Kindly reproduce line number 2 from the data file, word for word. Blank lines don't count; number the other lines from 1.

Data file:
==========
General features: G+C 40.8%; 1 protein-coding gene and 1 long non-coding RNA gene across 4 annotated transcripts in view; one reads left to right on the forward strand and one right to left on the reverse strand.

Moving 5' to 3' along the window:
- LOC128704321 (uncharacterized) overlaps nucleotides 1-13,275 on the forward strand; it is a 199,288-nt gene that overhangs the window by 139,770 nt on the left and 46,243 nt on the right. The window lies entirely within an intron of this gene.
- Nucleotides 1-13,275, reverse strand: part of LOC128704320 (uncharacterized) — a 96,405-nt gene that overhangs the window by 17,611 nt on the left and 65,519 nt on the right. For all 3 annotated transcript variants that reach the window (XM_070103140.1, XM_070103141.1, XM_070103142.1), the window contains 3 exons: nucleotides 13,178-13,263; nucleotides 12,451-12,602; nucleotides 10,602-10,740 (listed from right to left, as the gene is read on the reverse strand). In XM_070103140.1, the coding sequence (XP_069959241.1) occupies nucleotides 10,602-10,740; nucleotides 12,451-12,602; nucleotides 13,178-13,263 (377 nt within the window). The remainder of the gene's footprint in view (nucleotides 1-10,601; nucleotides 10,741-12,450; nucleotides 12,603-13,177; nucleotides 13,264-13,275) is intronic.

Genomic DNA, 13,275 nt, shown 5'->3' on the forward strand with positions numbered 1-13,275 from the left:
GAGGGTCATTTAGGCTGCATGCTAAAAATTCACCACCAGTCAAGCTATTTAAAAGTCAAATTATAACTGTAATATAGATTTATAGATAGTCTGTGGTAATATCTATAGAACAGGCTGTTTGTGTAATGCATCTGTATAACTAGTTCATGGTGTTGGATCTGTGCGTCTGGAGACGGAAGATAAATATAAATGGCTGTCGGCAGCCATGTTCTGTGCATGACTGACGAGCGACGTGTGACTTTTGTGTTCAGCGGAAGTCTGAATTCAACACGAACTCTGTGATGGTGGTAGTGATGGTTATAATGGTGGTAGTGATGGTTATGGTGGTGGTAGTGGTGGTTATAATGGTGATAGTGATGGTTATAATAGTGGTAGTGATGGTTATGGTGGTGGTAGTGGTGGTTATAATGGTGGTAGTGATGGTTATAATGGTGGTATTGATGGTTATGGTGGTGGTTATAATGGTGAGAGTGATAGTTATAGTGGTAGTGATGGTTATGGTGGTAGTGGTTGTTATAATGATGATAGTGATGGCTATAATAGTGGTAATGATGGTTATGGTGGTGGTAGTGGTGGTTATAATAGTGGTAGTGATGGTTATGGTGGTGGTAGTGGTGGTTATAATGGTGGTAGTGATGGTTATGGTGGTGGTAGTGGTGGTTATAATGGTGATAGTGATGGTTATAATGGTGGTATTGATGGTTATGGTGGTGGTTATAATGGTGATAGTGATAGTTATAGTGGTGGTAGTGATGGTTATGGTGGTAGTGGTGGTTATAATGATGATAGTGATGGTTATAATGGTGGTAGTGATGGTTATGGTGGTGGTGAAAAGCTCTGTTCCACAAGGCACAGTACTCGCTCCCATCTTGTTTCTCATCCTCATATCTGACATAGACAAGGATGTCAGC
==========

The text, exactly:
Moving 5' to 3' along the window: